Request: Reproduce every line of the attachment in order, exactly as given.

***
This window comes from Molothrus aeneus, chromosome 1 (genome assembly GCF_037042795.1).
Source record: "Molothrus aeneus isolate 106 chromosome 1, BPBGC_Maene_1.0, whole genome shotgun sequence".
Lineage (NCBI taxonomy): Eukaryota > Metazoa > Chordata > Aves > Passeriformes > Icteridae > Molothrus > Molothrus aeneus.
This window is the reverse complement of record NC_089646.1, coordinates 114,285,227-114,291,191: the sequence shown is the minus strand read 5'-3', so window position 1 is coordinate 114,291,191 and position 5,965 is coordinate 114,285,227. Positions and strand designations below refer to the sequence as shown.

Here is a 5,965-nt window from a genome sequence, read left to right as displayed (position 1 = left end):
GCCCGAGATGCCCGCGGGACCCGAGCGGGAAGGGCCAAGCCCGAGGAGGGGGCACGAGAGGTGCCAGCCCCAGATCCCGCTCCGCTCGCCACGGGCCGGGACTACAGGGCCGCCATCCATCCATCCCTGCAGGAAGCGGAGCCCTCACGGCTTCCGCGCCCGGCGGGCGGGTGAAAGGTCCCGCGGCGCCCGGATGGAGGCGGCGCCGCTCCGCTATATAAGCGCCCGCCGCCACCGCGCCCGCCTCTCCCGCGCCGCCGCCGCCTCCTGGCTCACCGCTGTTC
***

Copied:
This window comes from Molothrus aeneus, chromosome 1 (genome assembly GCF_037042795.1).
Source record: "Molothrus aeneus isolate 106 chromosome 1, BPBGC_Maene_1.0, whole genome shotgun sequence".
Lineage (NCBI taxonomy): Eukaryota > Metazoa > Chordata > Aves > Passeriformes > Icteridae > Molothrus > Molothrus aeneus.
This window is the reverse complement of record NC_089646.1, coordinates 114,285,227-114,291,191: the sequence shown is the minus strand read 5'-3', so window position 1 is coordinate 114,291,191 and position 5,965 is coordinate 114,285,227. Positions and strand designations below refer to the sequence as shown.

Here is a 5,965-nt window from a genome sequence, read left to right as displayed (position 1 = left end):
GCCCGAGATGCCCGCGGGACCCGAGCGGGAAGGGCCAAGCCCGAGGAGGGGGCACGAGAGGTGCCAGCCCCAGATCCCGCTCCGCTCGCCACGGGCCGGGACTACAGGGCCGCCATCCATCCATCCCTGCAGGAAGCGGAGCCCTCACGGCTTCCGCGCCCGGCGGGCGGGTGAAAGGTCCCGCGGCGCCCGGATGGAGGCGGCGCCGCTCCGCTATATAAGCGCCCGCCGCCACCGCGCCCGCCTCTCCCGCGCCGCCGCCGCCTCCTGGCTCACCGCTGTTC